Postoperative Care

Sling Instructions

After surgery, your shoulder will be placed in a sling as directed by your doctor. The sling is used to limit motion of your shoulder so that the rotator cuff tendon can incorporate and heal. In some cases where the repair must be carefully protected, your arm may be placed in a sling with a pillow that is attached around your waist. It is very important to wear your sling as directed by your doctor after surgery. 

  • The sling is typically used for 4 to 6 weeks after surgery. 
  • You should not do any reaching, lifting, pushing, or pulling with your shoulder during the first six weeks after surgery.
  • You should not reach behind your back with the operative arm.
  • You may remove your arm from the sling to bend and straighten your elbow and to move your fingers several times a day.
  • You may remove the sling to bathe, dress, and perform elbow range of motion several times a day.

Watch the video below to see how you should properly wear your sling.


Your Diet

We recommend that you eat a light diet the evening of surgery and the next day. You may resume eating a regular diet as soon as you tolerate it.

Pain Management

When you are discharged from the hospital, you will be given a prescription for pain medicine. You may take this medicine as prescribed.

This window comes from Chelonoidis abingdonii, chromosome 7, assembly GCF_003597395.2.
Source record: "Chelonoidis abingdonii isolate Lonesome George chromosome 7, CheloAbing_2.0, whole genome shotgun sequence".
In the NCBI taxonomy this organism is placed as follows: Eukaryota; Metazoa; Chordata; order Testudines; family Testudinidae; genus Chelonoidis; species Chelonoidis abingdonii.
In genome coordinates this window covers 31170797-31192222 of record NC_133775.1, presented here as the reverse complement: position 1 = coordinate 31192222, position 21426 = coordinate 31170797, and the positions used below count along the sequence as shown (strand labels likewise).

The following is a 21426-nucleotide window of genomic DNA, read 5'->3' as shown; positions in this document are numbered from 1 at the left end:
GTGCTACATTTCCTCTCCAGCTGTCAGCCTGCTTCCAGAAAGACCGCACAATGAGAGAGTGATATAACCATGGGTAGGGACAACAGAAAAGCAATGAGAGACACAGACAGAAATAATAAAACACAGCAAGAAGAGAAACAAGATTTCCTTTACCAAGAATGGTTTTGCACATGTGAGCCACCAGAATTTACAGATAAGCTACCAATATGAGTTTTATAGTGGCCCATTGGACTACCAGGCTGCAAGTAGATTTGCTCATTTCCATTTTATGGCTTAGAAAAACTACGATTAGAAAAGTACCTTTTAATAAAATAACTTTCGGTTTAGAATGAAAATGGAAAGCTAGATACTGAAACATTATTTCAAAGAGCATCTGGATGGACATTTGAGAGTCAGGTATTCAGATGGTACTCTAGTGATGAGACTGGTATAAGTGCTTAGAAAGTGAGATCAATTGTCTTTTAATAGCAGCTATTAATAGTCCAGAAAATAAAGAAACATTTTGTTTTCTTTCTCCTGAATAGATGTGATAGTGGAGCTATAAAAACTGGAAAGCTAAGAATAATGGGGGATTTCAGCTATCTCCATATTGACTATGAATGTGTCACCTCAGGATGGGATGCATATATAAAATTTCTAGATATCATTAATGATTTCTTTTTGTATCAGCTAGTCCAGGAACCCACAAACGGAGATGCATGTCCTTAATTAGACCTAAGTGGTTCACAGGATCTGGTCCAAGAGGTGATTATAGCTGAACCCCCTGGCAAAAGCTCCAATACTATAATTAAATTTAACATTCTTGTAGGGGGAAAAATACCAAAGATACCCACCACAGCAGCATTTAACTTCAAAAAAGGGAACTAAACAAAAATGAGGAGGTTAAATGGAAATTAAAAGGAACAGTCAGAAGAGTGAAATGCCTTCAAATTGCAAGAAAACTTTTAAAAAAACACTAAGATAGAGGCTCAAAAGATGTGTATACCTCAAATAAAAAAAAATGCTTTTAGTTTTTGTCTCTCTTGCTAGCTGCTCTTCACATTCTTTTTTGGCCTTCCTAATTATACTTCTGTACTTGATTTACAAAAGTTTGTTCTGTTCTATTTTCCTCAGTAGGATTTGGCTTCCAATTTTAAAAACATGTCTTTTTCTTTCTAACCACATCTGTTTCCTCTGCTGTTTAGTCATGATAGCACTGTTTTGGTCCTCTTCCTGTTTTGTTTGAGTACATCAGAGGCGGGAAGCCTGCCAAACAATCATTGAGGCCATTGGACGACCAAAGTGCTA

Ice Therapy

You will be given the option to purchase a cold pack machine. This machine has a sleeve which is attached to an ice cooler. You place ice and some water in the cooler and plug this in to a regular outlet. This circulates cold water through the shoulder sleeve providing relief of pain and swelling after surgery. If you do not purchase a cold pack, you may use ice bags or frozen vegetable bags to ice your shoulder.

  • You should keep ice on the shoulder for the first 48-72 hours after surgery.
  • Ice your shoulder two to three times per day for the first week, especially before sleep.
  • We do recommend that you put a t-shirt or a thin towel between you and the sleeve so that it doesn’t injure your skin.

Caring for Your Surgical Incision

  • You may remove your dressing and shower 48 hours after surgery if you do not have a pain catheter. If you had a biceps tenodesis surgery, you should leave your dressing on for five days after surgery. 
  • If you have a pain catheter, this should be removed by a family member 72 hours after surgery along with the shoulder dressing before showering.
  • You should not get in a tub or pool and immerse the incisions underwater for six weeks, but you may get in the shower and let the water run over them. Pat the incisions dry afterwards, and place Band Aid’s over the incisions. There is no need to place any ointment over the incisions.
  • If you notice drainage, swelling or increased pain five days after surgery please call the office.
  • Redness around the incision is very common and should not be a concern. However, please call our office if you have:
    • Redness and drainage five days after surgery
    • Redness spreading away from the incision
    • Redness and a fever

Sleeping